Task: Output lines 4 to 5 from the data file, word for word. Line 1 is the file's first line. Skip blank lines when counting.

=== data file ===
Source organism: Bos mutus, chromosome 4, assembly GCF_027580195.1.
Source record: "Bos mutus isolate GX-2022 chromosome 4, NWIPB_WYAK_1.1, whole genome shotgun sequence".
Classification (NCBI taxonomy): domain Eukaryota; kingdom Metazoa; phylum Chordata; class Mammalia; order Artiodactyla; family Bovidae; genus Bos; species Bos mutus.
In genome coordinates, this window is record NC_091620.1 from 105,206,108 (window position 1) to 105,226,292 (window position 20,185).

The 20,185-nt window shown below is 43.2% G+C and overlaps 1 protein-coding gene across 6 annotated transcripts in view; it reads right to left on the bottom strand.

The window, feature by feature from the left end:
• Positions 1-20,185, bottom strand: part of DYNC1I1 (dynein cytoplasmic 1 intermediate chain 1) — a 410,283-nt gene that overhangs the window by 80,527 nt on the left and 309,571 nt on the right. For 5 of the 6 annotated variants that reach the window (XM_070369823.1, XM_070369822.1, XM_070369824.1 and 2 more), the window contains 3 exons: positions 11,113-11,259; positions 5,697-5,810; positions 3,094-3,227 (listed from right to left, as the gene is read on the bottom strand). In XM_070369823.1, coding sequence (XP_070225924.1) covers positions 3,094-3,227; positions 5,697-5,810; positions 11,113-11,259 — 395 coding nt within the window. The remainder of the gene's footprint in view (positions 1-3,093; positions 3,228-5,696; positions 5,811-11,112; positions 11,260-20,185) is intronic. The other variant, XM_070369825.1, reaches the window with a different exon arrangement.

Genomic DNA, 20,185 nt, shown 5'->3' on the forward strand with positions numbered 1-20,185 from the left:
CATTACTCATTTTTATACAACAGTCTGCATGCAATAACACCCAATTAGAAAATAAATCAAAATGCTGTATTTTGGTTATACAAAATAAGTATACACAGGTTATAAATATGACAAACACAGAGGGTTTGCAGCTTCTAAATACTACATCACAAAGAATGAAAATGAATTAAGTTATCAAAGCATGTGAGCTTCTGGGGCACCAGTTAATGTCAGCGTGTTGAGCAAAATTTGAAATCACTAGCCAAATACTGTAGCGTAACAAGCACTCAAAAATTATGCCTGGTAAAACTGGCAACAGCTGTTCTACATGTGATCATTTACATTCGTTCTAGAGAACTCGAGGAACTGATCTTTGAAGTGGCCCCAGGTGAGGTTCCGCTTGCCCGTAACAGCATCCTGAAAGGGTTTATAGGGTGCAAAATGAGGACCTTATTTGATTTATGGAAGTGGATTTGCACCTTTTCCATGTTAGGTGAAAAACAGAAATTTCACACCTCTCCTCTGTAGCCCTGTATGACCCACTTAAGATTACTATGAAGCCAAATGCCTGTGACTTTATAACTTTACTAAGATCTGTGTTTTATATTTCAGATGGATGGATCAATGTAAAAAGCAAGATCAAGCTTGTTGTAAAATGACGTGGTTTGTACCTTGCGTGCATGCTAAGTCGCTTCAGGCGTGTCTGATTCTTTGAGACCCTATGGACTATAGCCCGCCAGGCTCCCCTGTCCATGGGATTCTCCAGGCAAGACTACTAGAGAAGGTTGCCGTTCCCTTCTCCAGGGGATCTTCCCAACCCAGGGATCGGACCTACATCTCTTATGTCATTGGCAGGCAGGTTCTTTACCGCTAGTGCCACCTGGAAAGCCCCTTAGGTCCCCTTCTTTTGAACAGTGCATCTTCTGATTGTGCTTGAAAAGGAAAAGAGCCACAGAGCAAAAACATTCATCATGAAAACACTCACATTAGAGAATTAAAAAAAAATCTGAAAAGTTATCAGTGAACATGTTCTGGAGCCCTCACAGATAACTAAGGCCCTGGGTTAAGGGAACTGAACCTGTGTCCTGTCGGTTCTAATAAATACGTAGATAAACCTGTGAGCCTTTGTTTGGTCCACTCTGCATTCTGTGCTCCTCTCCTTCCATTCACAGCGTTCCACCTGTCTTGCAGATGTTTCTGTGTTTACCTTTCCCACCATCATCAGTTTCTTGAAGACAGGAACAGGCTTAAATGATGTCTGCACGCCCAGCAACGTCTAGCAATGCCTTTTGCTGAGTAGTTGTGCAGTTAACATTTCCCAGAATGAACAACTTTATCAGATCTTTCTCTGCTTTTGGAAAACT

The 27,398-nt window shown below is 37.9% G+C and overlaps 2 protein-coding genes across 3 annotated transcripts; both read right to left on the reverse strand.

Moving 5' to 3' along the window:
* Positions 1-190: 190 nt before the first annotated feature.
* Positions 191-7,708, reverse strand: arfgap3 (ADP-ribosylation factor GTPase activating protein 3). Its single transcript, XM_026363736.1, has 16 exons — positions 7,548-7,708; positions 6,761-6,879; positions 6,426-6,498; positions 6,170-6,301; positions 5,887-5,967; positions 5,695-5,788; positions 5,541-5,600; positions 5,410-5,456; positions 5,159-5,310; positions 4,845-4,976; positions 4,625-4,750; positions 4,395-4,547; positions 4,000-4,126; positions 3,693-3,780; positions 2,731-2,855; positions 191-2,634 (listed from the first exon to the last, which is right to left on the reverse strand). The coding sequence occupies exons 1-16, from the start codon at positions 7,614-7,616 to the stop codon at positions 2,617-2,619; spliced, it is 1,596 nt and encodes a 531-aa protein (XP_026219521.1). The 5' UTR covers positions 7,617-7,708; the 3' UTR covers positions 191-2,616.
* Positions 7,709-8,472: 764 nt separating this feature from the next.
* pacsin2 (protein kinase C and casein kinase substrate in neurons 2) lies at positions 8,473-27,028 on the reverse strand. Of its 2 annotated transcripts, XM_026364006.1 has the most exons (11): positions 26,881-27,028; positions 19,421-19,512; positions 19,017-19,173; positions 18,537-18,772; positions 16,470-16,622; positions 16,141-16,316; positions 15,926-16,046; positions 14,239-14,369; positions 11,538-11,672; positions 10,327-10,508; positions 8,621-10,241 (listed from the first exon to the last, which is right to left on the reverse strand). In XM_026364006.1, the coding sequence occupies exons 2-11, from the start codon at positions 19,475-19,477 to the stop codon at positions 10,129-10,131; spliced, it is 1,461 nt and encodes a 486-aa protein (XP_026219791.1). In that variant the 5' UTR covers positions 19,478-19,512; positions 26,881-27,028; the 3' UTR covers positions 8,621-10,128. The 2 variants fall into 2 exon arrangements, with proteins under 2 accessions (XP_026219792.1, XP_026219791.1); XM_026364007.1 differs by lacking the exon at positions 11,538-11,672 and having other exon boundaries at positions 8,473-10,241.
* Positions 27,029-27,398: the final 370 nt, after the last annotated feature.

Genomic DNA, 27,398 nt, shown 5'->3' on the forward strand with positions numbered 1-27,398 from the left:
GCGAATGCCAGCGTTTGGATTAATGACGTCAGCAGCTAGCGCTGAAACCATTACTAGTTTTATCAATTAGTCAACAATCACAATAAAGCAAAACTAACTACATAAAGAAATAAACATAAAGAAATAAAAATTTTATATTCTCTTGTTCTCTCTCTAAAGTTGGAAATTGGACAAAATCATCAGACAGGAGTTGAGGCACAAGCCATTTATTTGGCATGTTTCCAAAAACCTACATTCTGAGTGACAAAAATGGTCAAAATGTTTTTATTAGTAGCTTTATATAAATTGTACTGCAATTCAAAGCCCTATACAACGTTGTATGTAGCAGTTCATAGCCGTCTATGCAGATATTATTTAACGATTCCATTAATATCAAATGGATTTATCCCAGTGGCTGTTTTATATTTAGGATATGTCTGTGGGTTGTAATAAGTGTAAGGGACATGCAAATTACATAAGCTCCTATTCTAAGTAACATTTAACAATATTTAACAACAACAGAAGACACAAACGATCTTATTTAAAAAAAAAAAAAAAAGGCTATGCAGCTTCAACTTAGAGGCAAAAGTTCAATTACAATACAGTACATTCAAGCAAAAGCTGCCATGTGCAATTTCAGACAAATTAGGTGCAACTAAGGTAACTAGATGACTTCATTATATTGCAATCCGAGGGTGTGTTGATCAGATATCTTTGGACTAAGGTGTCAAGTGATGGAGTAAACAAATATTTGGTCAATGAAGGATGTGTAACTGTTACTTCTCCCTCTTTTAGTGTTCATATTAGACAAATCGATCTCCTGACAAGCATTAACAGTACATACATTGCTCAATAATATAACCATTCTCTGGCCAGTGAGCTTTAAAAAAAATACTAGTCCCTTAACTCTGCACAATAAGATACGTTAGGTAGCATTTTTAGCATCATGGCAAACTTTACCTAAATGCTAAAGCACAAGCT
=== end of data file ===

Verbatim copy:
In genome coordinates, this window is record NC_091620.1 from 105,206,108 (window position 1) to 105,226,292 (window position 20,185).

The 20,185-nt window shown below is 43.2% G+C and overlaps 1 protein-coding gene across 6 annotated transcripts in view; it reads right to left on the bottom strand.